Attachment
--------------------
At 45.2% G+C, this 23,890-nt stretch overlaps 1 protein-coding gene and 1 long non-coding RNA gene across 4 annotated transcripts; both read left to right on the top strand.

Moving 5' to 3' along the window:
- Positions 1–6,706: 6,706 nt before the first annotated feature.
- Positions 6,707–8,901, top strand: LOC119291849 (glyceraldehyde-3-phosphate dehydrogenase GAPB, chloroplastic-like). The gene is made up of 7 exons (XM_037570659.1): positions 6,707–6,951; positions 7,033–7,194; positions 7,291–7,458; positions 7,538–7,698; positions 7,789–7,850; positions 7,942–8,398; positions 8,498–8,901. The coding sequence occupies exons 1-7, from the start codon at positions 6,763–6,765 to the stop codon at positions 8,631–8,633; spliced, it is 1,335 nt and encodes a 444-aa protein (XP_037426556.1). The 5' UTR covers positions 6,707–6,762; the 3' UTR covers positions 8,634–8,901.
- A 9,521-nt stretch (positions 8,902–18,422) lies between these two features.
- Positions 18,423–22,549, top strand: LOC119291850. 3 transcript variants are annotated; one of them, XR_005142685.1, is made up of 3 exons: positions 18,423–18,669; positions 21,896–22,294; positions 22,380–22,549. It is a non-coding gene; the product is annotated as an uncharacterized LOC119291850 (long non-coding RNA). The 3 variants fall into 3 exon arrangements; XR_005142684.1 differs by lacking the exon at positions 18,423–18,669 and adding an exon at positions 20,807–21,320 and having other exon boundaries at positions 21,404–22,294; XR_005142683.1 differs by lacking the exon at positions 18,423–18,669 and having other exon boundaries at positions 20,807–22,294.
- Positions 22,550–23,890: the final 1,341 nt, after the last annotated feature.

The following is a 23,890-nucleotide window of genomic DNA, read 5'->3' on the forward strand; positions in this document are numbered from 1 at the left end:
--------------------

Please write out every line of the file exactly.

At 45.2% G+C, this 23,890-nt stretch overlaps 1 protein-coding gene and 1 long non-coding RNA gene across 4 annotated transcripts; both read left to right on the top strand.

Moving 5' to 3' along the window:
- Positions 1–6,706: 6,706 nt before the first annotated feature.
- Positions 6,707–8,901, top strand: LOC119291849 (glyceraldehyde-3-phosphate dehydrogenase GAPB, chloroplastic-like). The gene is made up of 7 exons (XM_037570659.1): positions 6,707–6,951; positions 7,033–7,194; positions 7,291–7,458; positions 7,538–7,698; positions 7,789–7,850; positions 7,942–8,398; positions 8,498–8,901. The coding sequence occupies exons 1-7, from the start codon at positions 6,763–6,765 to the stop codon at positions 8,631–8,633; spliced, it is 1,335 nt and encodes a 444-aa protein (XP_037426556.1). The 5' UTR covers positions 6,707–6,762; the 3' UTR covers positions 8,634–8,901.
- A 9,521-nt stretch (positions 8,902–18,422) lies between these two features.
- Positions 18,423–22,549, top strand: LOC119291850. 3 transcript variants are annotated; one of them, XR_005142685.1, is made up of 3 exons: positions 18,423–18,669; positions 21,896–22,294; positions 22,380–22,549. It is a non-coding gene; the product is annotated as an uncharacterized LOC119291850 (long non-coding RNA). The 3 variants fall into 3 exon arrangements; XR_005142684.1 differs by lacking the exon at positions 18,423–18,669 and adding an exon at positions 20,807–21,320 and having other exon boundaries at positions 21,404–22,294; XR_005142683.1 differs by lacking the exon at positions 18,423–18,669 and having other exon boundaries at positions 20,807–22,294.
- Positions 22,550–23,890: the final 1,341 nt, after the last annotated feature.

The following is a 23,890-nucleotide window of genomic DNA, read 5'->3' on the forward strand; positions in this document are numbered from 1 at the left end: